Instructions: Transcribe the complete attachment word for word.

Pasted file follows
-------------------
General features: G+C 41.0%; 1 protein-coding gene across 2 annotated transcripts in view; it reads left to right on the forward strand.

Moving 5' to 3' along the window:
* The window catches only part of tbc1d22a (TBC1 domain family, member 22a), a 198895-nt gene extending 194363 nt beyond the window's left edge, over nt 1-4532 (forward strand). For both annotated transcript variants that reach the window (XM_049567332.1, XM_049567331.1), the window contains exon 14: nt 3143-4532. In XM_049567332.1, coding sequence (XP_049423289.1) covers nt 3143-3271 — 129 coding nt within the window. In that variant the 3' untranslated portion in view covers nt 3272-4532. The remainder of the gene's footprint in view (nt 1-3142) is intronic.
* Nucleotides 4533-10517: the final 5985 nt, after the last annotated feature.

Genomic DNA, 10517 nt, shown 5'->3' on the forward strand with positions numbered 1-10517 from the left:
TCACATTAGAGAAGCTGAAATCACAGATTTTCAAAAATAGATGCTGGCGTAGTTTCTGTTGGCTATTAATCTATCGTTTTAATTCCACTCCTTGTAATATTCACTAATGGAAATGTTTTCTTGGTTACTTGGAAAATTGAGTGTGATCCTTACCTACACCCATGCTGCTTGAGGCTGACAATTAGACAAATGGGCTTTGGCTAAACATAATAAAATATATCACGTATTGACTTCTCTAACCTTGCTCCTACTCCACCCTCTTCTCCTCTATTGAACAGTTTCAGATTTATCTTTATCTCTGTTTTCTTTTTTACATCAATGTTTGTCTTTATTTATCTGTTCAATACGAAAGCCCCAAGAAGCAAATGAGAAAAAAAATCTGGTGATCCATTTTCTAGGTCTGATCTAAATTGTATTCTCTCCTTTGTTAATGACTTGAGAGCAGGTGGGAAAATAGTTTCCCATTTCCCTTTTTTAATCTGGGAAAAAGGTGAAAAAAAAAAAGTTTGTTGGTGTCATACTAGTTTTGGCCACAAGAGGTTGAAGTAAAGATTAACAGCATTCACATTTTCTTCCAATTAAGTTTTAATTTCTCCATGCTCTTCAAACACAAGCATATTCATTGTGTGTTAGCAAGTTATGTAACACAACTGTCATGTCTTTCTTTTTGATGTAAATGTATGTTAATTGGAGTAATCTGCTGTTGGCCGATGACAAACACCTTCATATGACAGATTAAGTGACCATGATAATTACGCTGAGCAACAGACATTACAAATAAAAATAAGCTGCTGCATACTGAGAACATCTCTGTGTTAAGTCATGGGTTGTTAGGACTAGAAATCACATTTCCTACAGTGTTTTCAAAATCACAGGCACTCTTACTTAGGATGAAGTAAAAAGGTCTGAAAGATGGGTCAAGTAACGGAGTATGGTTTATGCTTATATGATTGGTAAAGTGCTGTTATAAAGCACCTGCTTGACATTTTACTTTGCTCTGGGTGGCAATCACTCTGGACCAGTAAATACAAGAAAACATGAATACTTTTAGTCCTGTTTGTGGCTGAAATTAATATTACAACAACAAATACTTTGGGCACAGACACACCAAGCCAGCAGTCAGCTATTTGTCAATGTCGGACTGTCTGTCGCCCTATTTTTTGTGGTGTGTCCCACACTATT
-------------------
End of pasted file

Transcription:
General features: G+C 41.0%; 1 protein-coding gene across 2 annotated transcripts in view; it reads left to right on the forward strand.

Moving 5' to 3' along the window:
* The window catches only part of tbc1d22a (TBC1 domain family, member 22a), a 198895-nt gene extending 194363 nt beyond the window's left edge, over nt 1-4532 (forward strand). For both annotated transcript variants that reach the window (XM_049567332.1, XM_049567331.1), the window contains exon 14: nt 3143-4532. In XM_049567332.1, coding sequence (XP_049423289.1) covers nt 3143-3271 — 129 coding nt within the window. In that variant the 3' untranslated portion in view covers nt 3272-4532. The remainder of the gene's footprint in view (nt 1-3142) is intronic.
* Nucleotides 4533-10517: the final 5985 nt, after the last annotated feature.

Genomic DNA, 10517 nt, shown 5'->3' on the forward strand with positions numbered 1-10517 from the left:
TCACATTAGAGAAGCTGAAATCACAGATTTTCAAAAATAGATGCTGGCGTAGTTTCTGTTGGCTATTAATCTATCGTTTTAATTCCACTCCTTGTAATATTCACTAATGGAAATGTTTTCTTGGTTACTTGGAAAATTGAGTGTGATCCTTACCTACACCCATGCTGCTTGAGGCTGACAATTAGACAAATGGGCTTTGGCTAAACATAATAAAATATATCACGTATTGACTTCTCTAACCTTGCTCCTACTCCACCCTCTTCTCCTCTATTGAACAGTTTCAGATTTATCTTTATCTCTGTTTTCTTTTTTACATCAATGTTTGTCTTTATTTATCTGTTCAATACGAAAGCCCCAAGAAGCAAATGAGAAAAAAAATCTGGTGATCCATTTTCTAGGTCTGATCTAAATTGTATTCTCTCCTTTGTTAATGACTTGAGAGCAGGTGGGAAAATAGTTTCCCATTTCCCTTTTTTAATCTGGGAAAAAGGTGAAAAAAAAAAAGTTTGTTGGTGTCATACTAGTTTTGGCCACAAGAGGTTGAAGTAAAGATTAACAGCATTCACATTTTCTTCCAATTAAGTTTTAATTTCTCCATGCTCTTCAAACACAAGCATATTCATTGTGTGTTAGCAAGTTATGTAACACAACTGTCATGTCTTTCTTTTTGATGTAAATGTATGTTAATTGGAGTAATCTGCTGTTGGCCGATGACAAACACCTTCATATGACAGATTAAGTGACCATGATAATTACGCTGAGCAACAGACATTACAAATAAAAATAAGCTGCTGCATACTGAGAACATCTCTGTGTTAAGTCATGGGTTGTTAGGACTAGAAATCACATTTCCTACAGTGTTTTCAAAATCACAGGCACTCTTACTTAGGATGAAGTAAAAAGGTCTGAAAGATGGGTCAAGTAACGGAGTATGGTTTATGCTTATATGATTGGTAAAGTGCTGTTATAAAGCACCTGCTTGACATTTTACTTTGCTCTGGGTGGCAATCACTCTGGACCAGTAAATACAAGAAAACATGAATACTTTTAGTCCTGTTTGTGGCTGAAATTAATATTACAACAACAAATACTTTGGGCACAGACACACCAAGCCAGCAGTCAGCTATTTGTCAATGTCGGACTGTCTGTCGCCCTATTTTTTGTGGTGTGTCCCACACTATT